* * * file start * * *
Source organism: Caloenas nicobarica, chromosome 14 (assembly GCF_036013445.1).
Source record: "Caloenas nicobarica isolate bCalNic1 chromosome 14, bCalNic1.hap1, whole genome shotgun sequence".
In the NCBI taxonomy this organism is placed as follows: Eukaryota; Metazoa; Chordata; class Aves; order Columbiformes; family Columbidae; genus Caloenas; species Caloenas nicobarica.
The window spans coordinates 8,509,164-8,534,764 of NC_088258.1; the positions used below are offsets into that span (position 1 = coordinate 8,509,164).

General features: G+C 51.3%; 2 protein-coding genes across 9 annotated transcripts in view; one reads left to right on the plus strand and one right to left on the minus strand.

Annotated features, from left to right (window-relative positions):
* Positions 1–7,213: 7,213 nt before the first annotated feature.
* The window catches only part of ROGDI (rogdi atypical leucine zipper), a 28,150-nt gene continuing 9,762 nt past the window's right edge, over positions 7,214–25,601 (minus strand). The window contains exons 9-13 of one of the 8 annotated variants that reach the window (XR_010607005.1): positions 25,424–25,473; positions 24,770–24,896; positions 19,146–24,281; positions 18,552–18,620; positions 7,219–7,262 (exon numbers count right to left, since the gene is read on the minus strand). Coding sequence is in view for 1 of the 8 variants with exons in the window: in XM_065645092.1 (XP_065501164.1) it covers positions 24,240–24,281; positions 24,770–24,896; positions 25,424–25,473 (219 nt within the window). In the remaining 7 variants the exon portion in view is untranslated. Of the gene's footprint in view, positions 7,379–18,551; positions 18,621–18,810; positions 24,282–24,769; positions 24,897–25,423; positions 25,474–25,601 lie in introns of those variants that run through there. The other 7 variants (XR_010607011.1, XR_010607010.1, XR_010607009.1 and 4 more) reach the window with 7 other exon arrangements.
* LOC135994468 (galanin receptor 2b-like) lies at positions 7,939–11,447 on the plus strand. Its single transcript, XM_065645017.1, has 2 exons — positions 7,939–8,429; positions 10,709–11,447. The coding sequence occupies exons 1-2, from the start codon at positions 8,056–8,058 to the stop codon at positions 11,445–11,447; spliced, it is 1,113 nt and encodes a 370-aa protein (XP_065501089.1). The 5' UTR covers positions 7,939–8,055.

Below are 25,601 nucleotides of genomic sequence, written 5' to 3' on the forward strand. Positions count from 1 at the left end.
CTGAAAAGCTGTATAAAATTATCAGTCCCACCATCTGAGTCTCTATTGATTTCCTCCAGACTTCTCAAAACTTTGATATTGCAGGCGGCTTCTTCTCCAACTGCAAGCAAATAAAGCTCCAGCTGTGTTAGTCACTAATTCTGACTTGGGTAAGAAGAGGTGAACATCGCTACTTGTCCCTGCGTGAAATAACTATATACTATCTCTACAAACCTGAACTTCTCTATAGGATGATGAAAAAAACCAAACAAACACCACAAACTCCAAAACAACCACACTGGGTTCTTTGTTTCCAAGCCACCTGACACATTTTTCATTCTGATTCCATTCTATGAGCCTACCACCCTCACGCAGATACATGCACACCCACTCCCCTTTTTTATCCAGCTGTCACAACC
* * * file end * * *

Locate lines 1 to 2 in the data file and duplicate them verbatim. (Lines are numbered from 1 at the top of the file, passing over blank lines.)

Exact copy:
Source organism: Caloenas nicobarica, chromosome 14 (assembly GCF_036013445.1).
Source record: "Caloenas nicobarica isolate bCalNic1 chromosome 14, bCalNic1.hap1, whole genome shotgun sequence".